- Minnesota Renaissance Festival attracts visitors from all over the world and is located south of Shakopee on U.S. Highway 169.
- Mystic Lake Casino is located nearby on the Shakopee-Mdewakanton Indian Reservation.
- Historic downtown Shakopee features numerous small town boutiques and restaurants, an old fashioned bakery, Turtle's 1890 Social Center, riverside concerts, and summertime bi-weekly classic car shows.
In popular culture
- Shakopee was mentioned in the 2006 film Cars when the character Minny said she once went to Shakopee for "Crazy Days". The voice actress, Edie McClurg, ad-libbed the city's name into the script. Shakopee does celebrate "Derby Days" named for the horse racing tradition of the city's history, and there may have been a predecessor to it called "Crazy Days". Most likely, however, this is a reference to a sidewalk sale, which are common in the Midwest and often have names that include the term "Crazy Days".
- The Daily Show with Jon Stewart reported on the woman's prison in Shakopee. The story was about the controversy of the fence-less prison and the arguments between citizens wanting a fence and not wanting a fence.
- The theme park Valleyfair appeared in the film Little Big League.
- On March 3, 2012, the Lindsay Lohan episode of Saturday Night Live featured a skit on a radio station based out of Shakopee, with Taran Killam, Bobby Moynihan and Lindsay Lohan as the DJ's, and Vanessa Bayer as the news correspondent. Bayer refers to Eagle Creek and Red Oak Elementary Schools, as well as the Shakopee Middle School. The skit was done again, this time on the January 20, 2013 episode, starring Jennifer Lawrence as an intern.
- "US Gazetteer files 2010". United States Census Bureau. Retrieved 2012-11-13.
- "American FactFinder". United States Census Bureau. Retrieved 2012-11-13.
- "Population Estimates". United States Census Bureau. Retrieved June 7, 2016.
- "US Board on Geographic Names". United States Geological Survey. 2007-10-25. Retrieved 2008-01-31.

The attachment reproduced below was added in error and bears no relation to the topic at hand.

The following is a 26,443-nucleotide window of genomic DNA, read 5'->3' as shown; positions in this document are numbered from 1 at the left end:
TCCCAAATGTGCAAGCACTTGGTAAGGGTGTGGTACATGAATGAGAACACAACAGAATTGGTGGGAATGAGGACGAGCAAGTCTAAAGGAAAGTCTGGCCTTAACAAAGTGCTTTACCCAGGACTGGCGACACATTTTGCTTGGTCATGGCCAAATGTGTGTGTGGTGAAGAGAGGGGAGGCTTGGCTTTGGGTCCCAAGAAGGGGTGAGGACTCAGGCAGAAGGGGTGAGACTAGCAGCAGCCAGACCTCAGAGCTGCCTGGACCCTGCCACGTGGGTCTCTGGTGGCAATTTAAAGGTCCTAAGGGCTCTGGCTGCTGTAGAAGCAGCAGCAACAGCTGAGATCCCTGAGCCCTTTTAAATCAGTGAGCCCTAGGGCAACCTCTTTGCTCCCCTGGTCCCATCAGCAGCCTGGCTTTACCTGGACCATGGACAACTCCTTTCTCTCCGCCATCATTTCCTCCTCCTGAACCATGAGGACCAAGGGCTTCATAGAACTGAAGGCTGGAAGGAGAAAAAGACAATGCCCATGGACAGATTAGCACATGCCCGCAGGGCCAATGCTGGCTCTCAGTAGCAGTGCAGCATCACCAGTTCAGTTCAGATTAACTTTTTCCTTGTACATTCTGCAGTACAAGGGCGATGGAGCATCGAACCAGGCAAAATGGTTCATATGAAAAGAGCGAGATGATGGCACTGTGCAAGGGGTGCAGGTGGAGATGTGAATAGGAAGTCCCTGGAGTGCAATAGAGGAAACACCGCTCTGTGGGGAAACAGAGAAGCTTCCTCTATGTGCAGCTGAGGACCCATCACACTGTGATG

- gov/faces/tableservices/jsf/pages/productview. xhtml?pid=DEC_10_PL_GCTPL2.ST13&prodType=table "2010 Census Redistricting Data (Public Law 94-171) Summary File" Check
|url=value (help). American FactFinder. United States Census Bureau. Retrieved 27 April 2011.
- "SMSC To Conduct Prescribed Burn at Shakopee Memorial Park" (PDF). Shakopee Mdewakanton Sioux Community. 2004-04-22. Archived from the original (pdf) on October 29, 2008. Retrieved 2008-10-14.
- "Minnesota River History: People". Joseph R. Brown MN River Center. Retrieved 2008-10-16.
- Joseph Nicolas Nicollet (1976). Joseph N. Nicollet on the Plains and Prairies. Minnesota Historical Society Press. p. 45. ISBN 978-0-87351-290-9. Retrieved 2008-10-14.
- "Mdewakanton Band of the Dakota Nation (Part II)". Minneapolis Public Library. 2001. Retrieved 2008-08-19.
- Warren Upham (1920). Minnesota Geographic Names. Minnesota Historical Society. p. 510. Retrieved 2008-10-14.
- Shannon Fiecke (2008-12-02). "City ends fight over land-trust". Shakopee Valley News.
- "Annual Estimates of the Resident Population for Incorporated Places: April 1, 2010 to July 1, 2015". Retrieved July 2, 2016.
- United States Census Bureau. "Census of Population and Housing". Retrieved February 12, 2014.
- Grossman, Joshua. "ProgressivePunch Leading with the Left". All Issues. ProgressivePunch. Retrieved 2007-09-08.
- "ACU Ratings of Congress, 2006". American Conservative Union. 2006. Archived from the original on 2007-09-03. Retrieved 2007-09-08.
- Pat Minelli (2006-08-28). "The answer to Shock-o-pee reference in 'Cars'". Shakopee Valley News. Archived from the original on 2010-12-06.
|Wikimedia Commons has media related to Shakopee, Minnesota.|